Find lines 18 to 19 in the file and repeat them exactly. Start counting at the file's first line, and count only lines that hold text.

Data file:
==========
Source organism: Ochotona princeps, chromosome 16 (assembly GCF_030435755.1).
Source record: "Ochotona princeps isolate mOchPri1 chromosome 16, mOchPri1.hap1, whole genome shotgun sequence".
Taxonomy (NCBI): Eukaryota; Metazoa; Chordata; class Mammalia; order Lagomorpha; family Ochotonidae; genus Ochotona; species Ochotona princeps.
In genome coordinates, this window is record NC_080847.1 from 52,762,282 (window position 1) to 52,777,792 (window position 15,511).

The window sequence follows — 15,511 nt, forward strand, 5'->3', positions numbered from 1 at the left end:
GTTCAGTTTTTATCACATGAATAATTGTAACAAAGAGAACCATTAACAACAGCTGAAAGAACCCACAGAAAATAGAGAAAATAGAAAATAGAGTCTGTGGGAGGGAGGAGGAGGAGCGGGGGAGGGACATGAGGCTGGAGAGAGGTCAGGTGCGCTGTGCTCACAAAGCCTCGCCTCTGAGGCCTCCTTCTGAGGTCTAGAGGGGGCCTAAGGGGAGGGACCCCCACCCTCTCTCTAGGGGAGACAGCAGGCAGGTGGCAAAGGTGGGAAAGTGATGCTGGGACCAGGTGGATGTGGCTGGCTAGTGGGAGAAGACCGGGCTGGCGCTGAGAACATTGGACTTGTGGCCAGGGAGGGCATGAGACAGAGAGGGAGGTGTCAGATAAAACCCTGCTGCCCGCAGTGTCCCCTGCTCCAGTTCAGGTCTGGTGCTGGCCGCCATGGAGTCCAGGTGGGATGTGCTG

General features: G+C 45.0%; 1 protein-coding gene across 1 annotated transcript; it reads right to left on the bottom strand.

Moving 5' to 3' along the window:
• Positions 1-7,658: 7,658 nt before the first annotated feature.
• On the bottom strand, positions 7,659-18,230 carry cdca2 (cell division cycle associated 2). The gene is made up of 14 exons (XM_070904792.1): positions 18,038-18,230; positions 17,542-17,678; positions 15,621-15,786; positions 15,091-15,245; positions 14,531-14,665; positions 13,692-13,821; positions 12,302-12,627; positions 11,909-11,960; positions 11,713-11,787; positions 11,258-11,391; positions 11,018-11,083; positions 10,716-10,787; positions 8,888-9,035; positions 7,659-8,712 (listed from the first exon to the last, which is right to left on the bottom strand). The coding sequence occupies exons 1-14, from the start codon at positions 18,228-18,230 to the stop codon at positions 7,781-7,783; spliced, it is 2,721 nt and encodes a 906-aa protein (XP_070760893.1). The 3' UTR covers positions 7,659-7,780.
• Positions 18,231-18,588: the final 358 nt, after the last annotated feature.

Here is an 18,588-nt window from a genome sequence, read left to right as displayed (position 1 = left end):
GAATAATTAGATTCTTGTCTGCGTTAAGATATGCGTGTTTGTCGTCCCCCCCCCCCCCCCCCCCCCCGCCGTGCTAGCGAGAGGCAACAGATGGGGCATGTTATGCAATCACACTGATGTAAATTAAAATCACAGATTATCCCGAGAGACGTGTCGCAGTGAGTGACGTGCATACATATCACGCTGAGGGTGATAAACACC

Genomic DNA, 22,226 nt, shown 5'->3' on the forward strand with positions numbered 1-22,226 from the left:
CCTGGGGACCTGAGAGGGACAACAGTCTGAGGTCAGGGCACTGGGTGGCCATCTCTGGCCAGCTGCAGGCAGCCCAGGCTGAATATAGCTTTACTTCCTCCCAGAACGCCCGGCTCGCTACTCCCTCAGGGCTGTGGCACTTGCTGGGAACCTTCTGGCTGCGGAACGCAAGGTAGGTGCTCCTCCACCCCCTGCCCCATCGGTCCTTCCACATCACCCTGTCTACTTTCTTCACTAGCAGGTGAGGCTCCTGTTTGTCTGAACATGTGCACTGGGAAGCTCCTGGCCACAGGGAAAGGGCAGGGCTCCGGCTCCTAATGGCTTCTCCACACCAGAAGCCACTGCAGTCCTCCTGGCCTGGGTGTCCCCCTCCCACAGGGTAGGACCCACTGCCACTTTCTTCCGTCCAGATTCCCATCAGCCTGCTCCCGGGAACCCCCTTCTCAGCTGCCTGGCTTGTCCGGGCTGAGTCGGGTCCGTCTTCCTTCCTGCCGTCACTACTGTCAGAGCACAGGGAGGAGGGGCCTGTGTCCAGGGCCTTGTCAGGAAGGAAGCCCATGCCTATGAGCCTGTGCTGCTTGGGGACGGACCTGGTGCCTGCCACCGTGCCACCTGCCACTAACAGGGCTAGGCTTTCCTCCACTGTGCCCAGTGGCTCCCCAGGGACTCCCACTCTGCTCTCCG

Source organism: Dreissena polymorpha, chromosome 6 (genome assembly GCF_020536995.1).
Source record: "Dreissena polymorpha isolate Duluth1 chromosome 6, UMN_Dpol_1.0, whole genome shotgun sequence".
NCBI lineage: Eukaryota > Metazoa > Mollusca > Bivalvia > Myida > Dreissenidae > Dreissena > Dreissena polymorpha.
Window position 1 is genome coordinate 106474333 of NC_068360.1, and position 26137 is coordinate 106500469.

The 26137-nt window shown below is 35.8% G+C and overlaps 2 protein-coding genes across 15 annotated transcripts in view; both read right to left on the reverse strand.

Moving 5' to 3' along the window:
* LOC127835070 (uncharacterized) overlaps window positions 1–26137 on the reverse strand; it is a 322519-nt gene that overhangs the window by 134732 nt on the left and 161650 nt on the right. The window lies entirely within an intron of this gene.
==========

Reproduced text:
NCBI lineage: Eukaryota > Metazoa > Mollusca > Bivalvia > Myida > Dreissenidae > Dreissena > Dreissena polymorpha.
Window position 1 is genome coordinate 106474333 of NC_068360.1, and position 26137 is coordinate 106500469.